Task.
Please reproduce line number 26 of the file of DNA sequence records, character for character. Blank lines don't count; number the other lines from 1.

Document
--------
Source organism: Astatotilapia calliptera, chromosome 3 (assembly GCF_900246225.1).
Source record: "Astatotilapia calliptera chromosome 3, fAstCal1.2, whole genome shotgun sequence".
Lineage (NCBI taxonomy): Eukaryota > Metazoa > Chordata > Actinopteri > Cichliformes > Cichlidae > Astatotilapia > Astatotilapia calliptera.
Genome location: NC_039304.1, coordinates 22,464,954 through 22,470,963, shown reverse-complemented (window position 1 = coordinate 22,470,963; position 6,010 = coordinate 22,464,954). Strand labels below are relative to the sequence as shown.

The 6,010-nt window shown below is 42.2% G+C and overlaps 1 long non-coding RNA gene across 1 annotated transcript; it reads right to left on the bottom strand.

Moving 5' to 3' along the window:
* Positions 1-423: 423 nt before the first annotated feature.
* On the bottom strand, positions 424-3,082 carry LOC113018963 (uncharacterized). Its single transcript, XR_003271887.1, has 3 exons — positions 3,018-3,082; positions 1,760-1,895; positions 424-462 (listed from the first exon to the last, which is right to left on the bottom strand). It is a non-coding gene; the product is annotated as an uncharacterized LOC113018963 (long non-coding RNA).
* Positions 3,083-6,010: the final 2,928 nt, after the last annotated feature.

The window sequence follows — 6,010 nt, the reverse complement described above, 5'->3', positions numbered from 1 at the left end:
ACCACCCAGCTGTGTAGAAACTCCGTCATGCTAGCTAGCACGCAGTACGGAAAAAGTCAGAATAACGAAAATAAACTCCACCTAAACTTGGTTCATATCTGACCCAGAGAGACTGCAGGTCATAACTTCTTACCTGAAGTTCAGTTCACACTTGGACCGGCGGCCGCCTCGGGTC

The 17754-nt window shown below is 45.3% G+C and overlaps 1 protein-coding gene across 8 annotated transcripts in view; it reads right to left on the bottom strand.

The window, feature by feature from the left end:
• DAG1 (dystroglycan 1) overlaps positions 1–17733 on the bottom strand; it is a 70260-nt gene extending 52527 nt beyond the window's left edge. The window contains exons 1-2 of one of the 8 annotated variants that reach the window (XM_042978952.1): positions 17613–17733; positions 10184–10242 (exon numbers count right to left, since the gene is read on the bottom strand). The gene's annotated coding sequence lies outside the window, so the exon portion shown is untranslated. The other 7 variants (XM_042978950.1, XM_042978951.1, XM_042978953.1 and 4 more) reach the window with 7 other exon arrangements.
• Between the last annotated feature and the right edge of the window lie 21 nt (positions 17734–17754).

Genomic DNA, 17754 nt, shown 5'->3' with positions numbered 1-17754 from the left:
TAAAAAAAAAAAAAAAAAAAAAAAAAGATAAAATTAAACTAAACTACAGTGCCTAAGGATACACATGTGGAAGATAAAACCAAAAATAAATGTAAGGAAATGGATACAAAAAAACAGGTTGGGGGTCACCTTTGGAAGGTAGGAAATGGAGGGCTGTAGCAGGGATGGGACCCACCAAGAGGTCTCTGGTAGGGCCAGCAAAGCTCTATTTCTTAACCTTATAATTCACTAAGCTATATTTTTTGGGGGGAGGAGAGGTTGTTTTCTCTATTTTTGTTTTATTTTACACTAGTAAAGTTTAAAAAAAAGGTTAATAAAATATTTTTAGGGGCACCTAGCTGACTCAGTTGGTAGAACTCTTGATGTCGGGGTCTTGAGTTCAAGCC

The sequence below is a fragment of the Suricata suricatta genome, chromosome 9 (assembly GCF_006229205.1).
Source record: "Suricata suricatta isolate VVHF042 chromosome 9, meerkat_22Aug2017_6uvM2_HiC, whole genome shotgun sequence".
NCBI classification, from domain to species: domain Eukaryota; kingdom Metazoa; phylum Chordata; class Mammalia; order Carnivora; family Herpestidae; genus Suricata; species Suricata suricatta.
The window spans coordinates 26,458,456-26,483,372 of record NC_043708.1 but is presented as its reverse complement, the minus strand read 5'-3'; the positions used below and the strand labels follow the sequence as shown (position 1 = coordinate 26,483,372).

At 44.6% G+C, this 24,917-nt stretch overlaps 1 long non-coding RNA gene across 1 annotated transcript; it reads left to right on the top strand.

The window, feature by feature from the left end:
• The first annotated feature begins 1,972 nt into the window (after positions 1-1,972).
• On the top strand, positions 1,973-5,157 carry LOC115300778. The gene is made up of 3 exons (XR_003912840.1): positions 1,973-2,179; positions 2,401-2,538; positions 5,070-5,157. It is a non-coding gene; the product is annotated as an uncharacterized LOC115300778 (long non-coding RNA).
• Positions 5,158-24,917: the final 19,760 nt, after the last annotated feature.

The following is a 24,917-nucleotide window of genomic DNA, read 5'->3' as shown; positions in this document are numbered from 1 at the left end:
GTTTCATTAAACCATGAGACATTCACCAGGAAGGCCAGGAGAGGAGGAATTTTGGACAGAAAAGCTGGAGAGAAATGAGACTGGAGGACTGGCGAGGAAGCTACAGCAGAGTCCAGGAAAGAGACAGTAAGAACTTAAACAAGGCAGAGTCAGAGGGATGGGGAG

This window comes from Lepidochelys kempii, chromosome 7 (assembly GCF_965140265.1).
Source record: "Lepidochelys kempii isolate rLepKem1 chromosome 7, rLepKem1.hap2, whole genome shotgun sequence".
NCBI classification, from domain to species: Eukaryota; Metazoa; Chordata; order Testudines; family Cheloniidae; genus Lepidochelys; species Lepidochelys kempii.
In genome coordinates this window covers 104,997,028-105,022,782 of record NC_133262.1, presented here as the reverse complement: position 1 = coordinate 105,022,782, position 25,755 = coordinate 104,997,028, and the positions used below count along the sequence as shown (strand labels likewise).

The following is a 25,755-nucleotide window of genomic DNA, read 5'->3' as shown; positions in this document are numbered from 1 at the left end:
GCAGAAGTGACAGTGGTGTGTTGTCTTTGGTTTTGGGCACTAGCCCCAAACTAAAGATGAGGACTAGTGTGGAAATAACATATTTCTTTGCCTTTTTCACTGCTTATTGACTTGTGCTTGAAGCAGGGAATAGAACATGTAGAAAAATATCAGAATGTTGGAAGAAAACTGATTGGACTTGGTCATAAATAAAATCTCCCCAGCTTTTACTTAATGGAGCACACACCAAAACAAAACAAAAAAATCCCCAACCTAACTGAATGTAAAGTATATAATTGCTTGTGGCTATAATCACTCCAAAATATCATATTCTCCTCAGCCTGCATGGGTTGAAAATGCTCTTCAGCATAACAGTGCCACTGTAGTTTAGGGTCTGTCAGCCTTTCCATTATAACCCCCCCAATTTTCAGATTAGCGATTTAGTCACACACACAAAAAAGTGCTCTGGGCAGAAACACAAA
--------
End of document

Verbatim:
• Positions 5,158-24,917: the final 19,760 nt, after the last annotated feature.